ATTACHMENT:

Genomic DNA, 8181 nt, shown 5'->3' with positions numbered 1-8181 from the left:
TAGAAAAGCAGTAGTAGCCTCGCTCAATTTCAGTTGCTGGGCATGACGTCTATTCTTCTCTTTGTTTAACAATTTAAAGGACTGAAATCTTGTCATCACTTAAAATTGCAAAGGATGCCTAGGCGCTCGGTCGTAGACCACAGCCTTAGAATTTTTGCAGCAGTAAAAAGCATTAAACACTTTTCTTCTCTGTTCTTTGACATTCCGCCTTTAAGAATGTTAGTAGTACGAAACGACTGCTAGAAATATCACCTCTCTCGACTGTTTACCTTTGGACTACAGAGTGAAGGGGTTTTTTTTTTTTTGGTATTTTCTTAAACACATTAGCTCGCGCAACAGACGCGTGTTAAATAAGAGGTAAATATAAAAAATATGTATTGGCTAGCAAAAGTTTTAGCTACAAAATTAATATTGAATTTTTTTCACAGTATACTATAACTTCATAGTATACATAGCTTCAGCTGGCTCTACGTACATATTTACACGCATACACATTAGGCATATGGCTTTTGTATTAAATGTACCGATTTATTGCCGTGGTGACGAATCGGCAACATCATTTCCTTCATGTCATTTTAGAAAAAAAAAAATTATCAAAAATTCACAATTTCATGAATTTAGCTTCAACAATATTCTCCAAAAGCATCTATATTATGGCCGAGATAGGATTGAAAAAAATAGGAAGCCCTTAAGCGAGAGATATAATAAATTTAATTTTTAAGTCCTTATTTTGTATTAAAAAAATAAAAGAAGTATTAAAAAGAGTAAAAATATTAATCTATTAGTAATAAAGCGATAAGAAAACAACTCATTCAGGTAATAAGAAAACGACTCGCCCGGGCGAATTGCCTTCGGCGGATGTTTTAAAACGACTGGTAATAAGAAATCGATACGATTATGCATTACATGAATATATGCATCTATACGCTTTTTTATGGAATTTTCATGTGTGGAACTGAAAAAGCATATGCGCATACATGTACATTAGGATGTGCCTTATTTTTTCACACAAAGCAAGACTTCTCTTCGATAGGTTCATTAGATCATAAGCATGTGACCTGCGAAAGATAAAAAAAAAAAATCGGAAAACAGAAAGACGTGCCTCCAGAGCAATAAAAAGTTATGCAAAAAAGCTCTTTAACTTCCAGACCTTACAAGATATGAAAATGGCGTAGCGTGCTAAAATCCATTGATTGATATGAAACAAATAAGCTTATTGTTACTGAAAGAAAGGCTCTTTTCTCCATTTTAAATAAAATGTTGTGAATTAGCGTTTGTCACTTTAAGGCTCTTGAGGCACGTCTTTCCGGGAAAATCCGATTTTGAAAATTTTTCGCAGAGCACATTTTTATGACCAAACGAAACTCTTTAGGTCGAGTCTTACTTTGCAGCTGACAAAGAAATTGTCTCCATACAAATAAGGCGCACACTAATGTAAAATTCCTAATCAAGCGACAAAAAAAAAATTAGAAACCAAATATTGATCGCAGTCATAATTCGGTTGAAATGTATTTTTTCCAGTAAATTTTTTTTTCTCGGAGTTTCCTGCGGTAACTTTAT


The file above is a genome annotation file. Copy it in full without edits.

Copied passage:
Genomic DNA, 8181 nt, shown 5'->3' with positions numbered 1-8181 from the left:
TAGAAAAGCAGTAGTAGCCTCGCTCAATTTCAGTTGCTGGGCATGACGTCTATTCTTCTCTTTGTTTAACAATTTAAAGGACTGAAATCTTGTCATCACTTAAAATTGCAAAGGATGCCTAGGCGCTCGGTCGTAGACCACAGCCTTAGAATTTTTGCAGCAGTAAAAAGCATTAAACACTTTTCTTCTCTGTTCTTTGACATTCCGCCTTTAAGAATGTTAGTAGTACGAAACGACTGCTAGAAATATCACCTCTCTCGACTGTTTACCTTTGGACTACAGAGTGAAGGGGTTTTTTTTTTTTTGGTATTTTCTTAAACACATTAGCTCGCGCAACAGACGCGTGTTAAATAAGAGGTAAATATAAAAAATATGTATTGGCTAGCAAAAGTTTTAGCTACAAAATTAATATTGAATTTTTTTCACAGTATACTATAACTTCATAGTATACATAGCTTCAGCTGGCTCTACGTACATATTTACACGCATACACATTAGGCATATGGCTTTTGTATTAAATGTACCGATTTATTGCCGTGGTGACGAATCGGCAACATCATTTCCTTCATGTCATTTTAGAAAAAAAAAAATTATCAAAAATTCACAATTTCATGAATTTAGCTTCAACAATATTCTCCAAAAGCATCTATATTATGGCCGAGATAGGATTGAAAAAAATAGGAAGCCCTTAAGCGAGAGATATAATAAATTTAATTTTTAAGTCCTTATTTTGTATTAAAAAAATAAAAGAAGTATTAAAAAGAGTAAAAATATTAATCTATTAGTAATAAAGCGATAAGAAAACAACTCATTCAGGTAATAAGAAAACGACTCGCCCGGGCGAATTGCCTTCGGCGGATGTTTTAAAACGACTGGTAATAAGAAATCGATACGATTATGCATTACATGAATATATGCATCTATACGCTTTTTTATGGAATTTTCATGTGTGGAACTGAAAAAGCATATGCGCATACATGTACATTAGGATGTGCCTTATTTTTTCACACAAAGCAAGACTTCTCTTCGATAGGTTCATTAGATCATAAGCATGTGACCTGCGAAAGATAAAAAAAAAAAATCGGAAAACAGAAAGACGTGCCTCCAGAGCAATAAAAAGTTATGCAAAAAAGCTCTTTAACTTCCAGACCTTACAAGATATGAAAATGGCGTAGCGTGCTAAAATCCATTGATTGATATGAAACAAATAAGCTTATTGTTACTGAAAGAAAGGCTCTTTTCTCCATTTTAAATAAAATGTTGTGAATTAGCGTTTGTCACTTTAAGGCTCTTGAGGCACGTCTTTCCGGGAAAATCCGATTTTGAAAATTTTTCGCAGAGCACATTTTTATGACCAAACGAAACTCTTTAGGTCGAGTCTTACTTTGCAGCTGACAAAGAAATTGTCTCCATACAAATAAGGCGCACACTAATGTAAAATTCCTAATCAAGCGACAAAAAAAAAATTAGAAACCAAATATTGATCGCAGTCATAATTCGGTTGAAATGTATTTTTTCCAGTAAATTTTTTTTTCTCGGAGTTTCCTGCGGTAACTTTAT